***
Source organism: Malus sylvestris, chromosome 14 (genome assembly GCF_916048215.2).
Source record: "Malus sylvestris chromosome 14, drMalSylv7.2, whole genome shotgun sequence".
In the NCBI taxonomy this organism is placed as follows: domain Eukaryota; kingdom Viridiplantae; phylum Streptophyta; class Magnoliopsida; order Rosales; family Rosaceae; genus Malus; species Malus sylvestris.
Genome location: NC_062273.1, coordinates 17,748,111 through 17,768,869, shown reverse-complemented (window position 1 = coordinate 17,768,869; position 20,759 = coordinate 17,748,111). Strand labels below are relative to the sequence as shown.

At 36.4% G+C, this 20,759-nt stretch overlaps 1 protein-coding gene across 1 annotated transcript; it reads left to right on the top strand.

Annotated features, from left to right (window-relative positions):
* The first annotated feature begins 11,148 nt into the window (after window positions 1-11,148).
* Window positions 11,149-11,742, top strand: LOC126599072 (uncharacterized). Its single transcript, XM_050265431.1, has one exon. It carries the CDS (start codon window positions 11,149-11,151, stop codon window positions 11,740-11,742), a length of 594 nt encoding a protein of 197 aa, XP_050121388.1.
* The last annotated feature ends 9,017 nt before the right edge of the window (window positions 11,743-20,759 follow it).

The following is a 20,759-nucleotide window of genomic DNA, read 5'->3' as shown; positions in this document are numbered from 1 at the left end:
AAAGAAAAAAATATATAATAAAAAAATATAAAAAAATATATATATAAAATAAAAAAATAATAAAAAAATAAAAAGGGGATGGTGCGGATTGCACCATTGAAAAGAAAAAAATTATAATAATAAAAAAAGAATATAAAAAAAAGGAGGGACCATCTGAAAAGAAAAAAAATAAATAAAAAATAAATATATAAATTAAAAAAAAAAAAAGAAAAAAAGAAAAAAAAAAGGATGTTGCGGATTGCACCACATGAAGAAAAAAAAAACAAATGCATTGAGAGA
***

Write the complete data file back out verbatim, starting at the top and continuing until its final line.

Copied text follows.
Source organism: Malus sylvestris, chromosome 14 (genome assembly GCF_916048215.2).
Source record: "Malus sylvestris chromosome 14, drMalSylv7.2, whole genome shotgun sequence".
In the NCBI taxonomy this organism is placed as follows: domain Eukaryota; kingdom Viridiplantae; phylum Streptophyta; class Magnoliopsida; order Rosales; family Rosaceae; genus Malus; species Malus sylvestris.
Genome location: NC_062273.1, coordinates 17,748,111 through 17,768,869, shown reverse-complemented (window position 1 = coordinate 17,768,869; position 20,759 = coordinate 17,748,111). Strand labels below are relative to the sequence as shown.

At 36.4% G+C, this 20,759-nt stretch overlaps 1 protein-coding gene across 1 annotated transcript; it reads left to right on the top strand.

Annotated features, from left to right (window-relative positions):
* The first annotated feature begins 11,148 nt into the window (after window positions 1-11,148).
* Window positions 11,149-11,742, top strand: LOC126599072 (uncharacterized). Its single transcript, XM_050265431.1, has one exon. It carries the CDS (start codon window positions 11,149-11,151, stop codon window positions 11,740-11,742), a length of 594 nt encoding a protein of 197 aa, XP_050121388.1.
* The last annotated feature ends 9,017 nt before the right edge of the window (window positions 11,743-20,759 follow it).

The following is a 20,759-nucleotide window of genomic DNA, read 5'->3' as shown; positions in this document are numbered from 1 at the left end:
AAAGAAAAAAATATATAATAAAAAAATATAAAAAAATATATATATAAAATAAAAAAATAATAAAAAAATAAAAAGGGGATGGTGCGGATTGCACCATTGAAAAGAAAAAAATTATAATAATAAAAAAAGAATATAAAAAAAAGGAGGGACCATCTGAAAAGAAAAAAAATAAATAAAAAATAAATATATAAATTAAAAAAAAAAAAAGAAAAAAAGAAAAAAAAAAGGATGTTGCGGATTGCACCACATGAAGAAAAAAAAAACAAATGCATTGAGAGA